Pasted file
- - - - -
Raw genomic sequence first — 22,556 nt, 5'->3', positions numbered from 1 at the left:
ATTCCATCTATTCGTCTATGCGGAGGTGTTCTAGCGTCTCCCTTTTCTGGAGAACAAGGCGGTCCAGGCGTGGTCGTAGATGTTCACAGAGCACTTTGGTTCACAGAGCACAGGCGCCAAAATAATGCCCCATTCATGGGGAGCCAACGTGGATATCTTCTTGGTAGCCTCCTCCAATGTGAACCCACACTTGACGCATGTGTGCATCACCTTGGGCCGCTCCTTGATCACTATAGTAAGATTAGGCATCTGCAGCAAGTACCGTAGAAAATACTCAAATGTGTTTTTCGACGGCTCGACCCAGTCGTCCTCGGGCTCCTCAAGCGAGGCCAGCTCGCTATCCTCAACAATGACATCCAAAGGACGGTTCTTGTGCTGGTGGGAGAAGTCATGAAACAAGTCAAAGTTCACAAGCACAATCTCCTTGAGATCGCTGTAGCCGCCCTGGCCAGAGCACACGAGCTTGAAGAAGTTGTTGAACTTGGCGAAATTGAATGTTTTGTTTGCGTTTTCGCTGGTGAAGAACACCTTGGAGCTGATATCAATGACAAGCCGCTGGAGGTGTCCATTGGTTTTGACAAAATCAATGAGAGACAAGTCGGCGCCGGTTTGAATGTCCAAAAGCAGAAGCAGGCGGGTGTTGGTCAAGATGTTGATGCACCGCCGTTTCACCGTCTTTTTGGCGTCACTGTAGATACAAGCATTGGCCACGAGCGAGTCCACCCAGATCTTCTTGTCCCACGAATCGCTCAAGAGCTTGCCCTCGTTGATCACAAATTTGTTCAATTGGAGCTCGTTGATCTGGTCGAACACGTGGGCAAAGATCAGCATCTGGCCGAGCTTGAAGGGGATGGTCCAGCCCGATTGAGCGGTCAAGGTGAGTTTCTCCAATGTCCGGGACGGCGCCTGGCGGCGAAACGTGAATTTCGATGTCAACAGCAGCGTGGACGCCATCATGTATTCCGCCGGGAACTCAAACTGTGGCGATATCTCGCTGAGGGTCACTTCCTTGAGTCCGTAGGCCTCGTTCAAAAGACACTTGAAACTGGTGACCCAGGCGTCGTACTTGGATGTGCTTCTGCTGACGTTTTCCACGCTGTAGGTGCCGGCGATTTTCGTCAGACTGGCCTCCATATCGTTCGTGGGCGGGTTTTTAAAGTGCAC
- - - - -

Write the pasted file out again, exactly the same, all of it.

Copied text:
Raw genomic sequence first — 22,556 nt, 5'->3', positions numbered from 1 at the left:
ATTCCATCTATTCGTCTATGCGGAGGTGTTCTAGCGTCTCCCTTTTCTGGAGAACAAGGCGGTCCAGGCGTGGTCGTAGATGTTCACAGAGCACTTTGGTTCACAGAGCACAGGCGCCAAAATAATGCCCCATTCATGGGGAGCCAACGTGGATATCTTCTTGGTAGCCTCCTCCAATGTGAACCCACACTTGACGCATGTGTGCATCACCTTGGGCCGCTCCTTGATCACTATAGTAAGATTAGGCATCTGCAGCAAGTACCGTAGAAAATACTCAAATGTGTTTTTCGACGGCTCGACCCAGTCGTCCTCGGGCTCCTCAAGCGAGGCCAGCTCGCTATCCTCAACAATGACATCCAAAGGACGGTTCTTGTGCTGGTGGGAGAAGTCATGAAACAAGTCAAAGTTCACAAGCACAATCTCCTTGAGATCGCTGTAGCCGCCCTGGCCAGAGCACACGAGCTTGAAGAAGTTGTTGAACTTGGCGAAATTGAATGTTTTGTTTGCGTTTTCGCTGGTGAAGAACACCTTGGAGCTGATATCAATGACAAGCCGCTGGAGGTGTCCATTGGTTTTGACAAAATCAATGAGAGACAAGTCGGCGCCGGTTTGAATGTCCAAAAGCAGAAGCAGGCGGGTGTTGGTCAAGATGTTGATGCACCGCCGTTTCACCGTCTTTTTGGCGTCACTGTAGATACAAGCATTGGCCACGAGCGAGTCCACCCAGATCTTCTTGTCCCACGAATCGCTCAAGAGCTTGCCCTCGTTGATCACAAATTTGTTCAATTGGAGCTCGTTGATCTGGTCGAACACGTGGGCAAAGATCAGCATCTGGCCGAGCTTGAAGGGGATGGTCCAGCCCGATTGAGCGGTCAAGGTGAGTTTCTCCAATGTCCGGGACGGCGCCTGGCGGCGAAACGTGAATTTCGATGTCAACAGCAGCGTGGACGCCATCATGTATTCCGCCGGGAACTCAAACTGTGGCGATATCTCGCTGAGGGTCACTTCCTTGAGTCCGTAGGCCTCGTTCAAAAGACACTTGAAACTGGTGACCCAGGCGTCGTACTTGGATGTGCTTCTGCTGACGTTTTCCACGCTGTAGGTGCCGGCGATTTTCGTCAGACTGGCCTCCATATCGTTCGTGGGCGGGTTTTTAAAGTGCAC